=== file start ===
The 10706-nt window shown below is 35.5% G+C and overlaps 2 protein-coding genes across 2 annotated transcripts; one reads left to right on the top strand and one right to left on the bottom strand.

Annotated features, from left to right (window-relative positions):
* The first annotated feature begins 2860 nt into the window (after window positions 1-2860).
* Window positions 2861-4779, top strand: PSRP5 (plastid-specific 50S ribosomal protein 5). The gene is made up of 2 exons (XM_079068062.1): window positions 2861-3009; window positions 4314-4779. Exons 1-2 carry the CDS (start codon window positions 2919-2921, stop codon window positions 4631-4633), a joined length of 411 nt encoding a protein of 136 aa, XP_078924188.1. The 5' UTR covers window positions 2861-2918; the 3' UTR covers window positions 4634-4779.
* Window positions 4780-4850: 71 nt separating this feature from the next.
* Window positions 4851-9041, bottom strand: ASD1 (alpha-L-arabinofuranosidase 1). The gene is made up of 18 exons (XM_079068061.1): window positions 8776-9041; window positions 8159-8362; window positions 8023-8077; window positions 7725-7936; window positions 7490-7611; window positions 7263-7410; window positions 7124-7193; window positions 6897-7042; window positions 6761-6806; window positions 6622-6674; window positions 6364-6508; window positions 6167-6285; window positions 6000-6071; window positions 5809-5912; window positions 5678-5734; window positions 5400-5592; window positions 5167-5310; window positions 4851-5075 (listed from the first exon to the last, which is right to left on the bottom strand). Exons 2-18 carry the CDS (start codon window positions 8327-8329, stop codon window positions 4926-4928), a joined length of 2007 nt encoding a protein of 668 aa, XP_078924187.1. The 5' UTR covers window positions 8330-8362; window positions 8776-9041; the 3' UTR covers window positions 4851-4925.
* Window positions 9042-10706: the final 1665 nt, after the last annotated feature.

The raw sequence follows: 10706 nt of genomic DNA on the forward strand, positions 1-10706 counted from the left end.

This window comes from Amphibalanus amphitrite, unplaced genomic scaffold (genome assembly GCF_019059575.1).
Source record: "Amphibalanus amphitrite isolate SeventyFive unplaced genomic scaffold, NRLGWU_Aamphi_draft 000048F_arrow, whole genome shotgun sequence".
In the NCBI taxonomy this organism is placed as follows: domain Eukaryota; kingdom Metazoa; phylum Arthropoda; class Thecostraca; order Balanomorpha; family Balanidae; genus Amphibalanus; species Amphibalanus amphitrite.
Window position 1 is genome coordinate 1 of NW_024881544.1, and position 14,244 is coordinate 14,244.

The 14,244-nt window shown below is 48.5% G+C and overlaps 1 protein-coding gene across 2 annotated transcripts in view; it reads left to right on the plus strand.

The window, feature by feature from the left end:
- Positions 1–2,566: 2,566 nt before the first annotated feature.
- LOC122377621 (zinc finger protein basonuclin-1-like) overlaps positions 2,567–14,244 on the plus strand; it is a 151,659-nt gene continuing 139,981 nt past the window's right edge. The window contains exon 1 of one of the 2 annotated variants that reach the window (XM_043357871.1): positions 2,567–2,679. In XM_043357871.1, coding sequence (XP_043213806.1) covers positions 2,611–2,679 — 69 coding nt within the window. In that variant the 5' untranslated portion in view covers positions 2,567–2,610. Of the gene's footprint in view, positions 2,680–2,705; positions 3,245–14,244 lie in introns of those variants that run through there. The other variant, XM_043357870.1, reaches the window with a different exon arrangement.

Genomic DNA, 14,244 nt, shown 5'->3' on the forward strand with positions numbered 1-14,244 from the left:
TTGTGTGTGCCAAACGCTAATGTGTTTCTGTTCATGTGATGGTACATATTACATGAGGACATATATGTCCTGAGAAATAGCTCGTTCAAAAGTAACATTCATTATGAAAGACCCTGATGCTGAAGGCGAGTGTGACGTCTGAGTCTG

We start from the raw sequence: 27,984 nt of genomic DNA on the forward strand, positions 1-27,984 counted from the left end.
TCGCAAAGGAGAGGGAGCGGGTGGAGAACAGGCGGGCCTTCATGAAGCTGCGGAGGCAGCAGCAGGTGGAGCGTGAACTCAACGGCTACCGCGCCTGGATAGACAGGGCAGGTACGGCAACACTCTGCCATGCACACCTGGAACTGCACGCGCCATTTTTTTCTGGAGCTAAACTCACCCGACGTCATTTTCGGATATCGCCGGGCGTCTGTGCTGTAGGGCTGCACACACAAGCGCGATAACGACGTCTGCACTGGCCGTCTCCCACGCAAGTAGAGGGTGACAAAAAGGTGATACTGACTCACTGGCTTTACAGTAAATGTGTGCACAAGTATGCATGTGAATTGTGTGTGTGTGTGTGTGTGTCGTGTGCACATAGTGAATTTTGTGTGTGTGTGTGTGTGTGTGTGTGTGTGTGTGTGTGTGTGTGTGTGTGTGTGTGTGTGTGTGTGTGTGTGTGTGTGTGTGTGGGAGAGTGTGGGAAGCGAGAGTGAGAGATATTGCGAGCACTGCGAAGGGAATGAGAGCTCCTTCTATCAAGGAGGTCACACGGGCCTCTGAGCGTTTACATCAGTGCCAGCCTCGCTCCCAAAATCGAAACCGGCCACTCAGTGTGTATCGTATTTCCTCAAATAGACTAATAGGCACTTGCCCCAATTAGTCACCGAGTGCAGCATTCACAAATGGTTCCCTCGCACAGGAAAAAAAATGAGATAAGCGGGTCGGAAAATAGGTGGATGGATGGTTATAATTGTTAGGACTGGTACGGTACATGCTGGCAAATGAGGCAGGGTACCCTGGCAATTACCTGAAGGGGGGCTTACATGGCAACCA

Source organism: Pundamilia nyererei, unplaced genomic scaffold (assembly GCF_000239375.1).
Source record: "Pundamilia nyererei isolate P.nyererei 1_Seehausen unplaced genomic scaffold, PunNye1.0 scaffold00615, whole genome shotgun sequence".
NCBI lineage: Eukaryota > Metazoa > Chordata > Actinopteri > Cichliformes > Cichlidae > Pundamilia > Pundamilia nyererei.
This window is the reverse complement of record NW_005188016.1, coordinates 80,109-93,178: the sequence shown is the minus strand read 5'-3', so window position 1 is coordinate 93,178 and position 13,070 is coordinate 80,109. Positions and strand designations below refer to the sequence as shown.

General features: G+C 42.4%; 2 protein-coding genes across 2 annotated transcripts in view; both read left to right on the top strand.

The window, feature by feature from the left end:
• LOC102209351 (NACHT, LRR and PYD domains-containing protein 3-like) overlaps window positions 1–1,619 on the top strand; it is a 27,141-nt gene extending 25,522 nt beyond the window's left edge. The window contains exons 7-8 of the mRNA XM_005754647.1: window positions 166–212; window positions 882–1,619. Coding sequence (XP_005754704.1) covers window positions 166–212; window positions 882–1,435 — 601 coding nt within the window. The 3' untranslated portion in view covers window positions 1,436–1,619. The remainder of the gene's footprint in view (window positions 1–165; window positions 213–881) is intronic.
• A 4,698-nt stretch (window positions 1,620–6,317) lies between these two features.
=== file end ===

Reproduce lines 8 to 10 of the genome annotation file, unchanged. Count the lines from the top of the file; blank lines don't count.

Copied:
The raw sequence follows: 10706 nt of genomic DNA on the forward strand, positions 1-10706 counted from the left end.

This window comes from Amphibalanus amphitrite, unplaced genomic scaffold (genome assembly GCF_019059575.1).
Source record: "Amphibalanus amphitrite isolate SeventyFive unplaced genomic scaffold, NRLGWU_Aamphi_draft 000048F_arrow, whole genome shotgun sequence".